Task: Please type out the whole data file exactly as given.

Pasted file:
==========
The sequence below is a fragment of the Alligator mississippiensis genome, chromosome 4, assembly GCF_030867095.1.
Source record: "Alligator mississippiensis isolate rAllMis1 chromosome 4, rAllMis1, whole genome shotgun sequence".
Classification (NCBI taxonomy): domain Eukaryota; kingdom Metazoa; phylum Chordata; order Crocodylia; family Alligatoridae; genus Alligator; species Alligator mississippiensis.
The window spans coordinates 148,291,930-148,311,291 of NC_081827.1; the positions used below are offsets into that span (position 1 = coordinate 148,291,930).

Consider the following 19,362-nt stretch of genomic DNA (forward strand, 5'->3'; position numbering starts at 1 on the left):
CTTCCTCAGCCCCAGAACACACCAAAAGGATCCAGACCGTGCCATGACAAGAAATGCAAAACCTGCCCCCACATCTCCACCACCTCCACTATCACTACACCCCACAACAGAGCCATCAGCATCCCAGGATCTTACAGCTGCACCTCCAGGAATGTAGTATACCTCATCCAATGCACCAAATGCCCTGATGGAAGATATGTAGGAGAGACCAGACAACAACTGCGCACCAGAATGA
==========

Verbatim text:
The sequence below is a fragment of the Alligator mississippiensis genome, chromosome 4, assembly GCF_030867095.1.
Source record: "Alligator mississippiensis isolate rAllMis1 chromosome 4, rAllMis1, whole genome shotgun sequence".
Classification (NCBI taxonomy): domain Eukaryota; kingdom Metazoa; phylum Chordata; order Crocodylia; family Alligatoridae; genus Alligator; species Alligator mississippiensis.
The window spans coordinates 148,291,930-148,311,291 of NC_081827.1; the positions used below are offsets into that span (position 1 = coordinate 148,291,930).

Consider the following 19,362-nt stretch of genomic DNA (forward strand, 5'->3'; position numbering starts at 1 on the left):
CTTCCTCAGCCCCAGAACACACCAAAAGGATCCAGACCGTGCCATGACAAGAAATGCAAAACCTGCCCCCACATCTCCACCACCTCCACTATCACTACACCCCACAACAGAGCCATCAGCATCCCAGGATCTTACAGCTGCACCTCCAGGAATGTAGTATACCTCATCCAATGCACCAAATGCCCTGATGGAAGATATGTAGGAGAGACCAGACAACAACTGCGCACCAGAATGA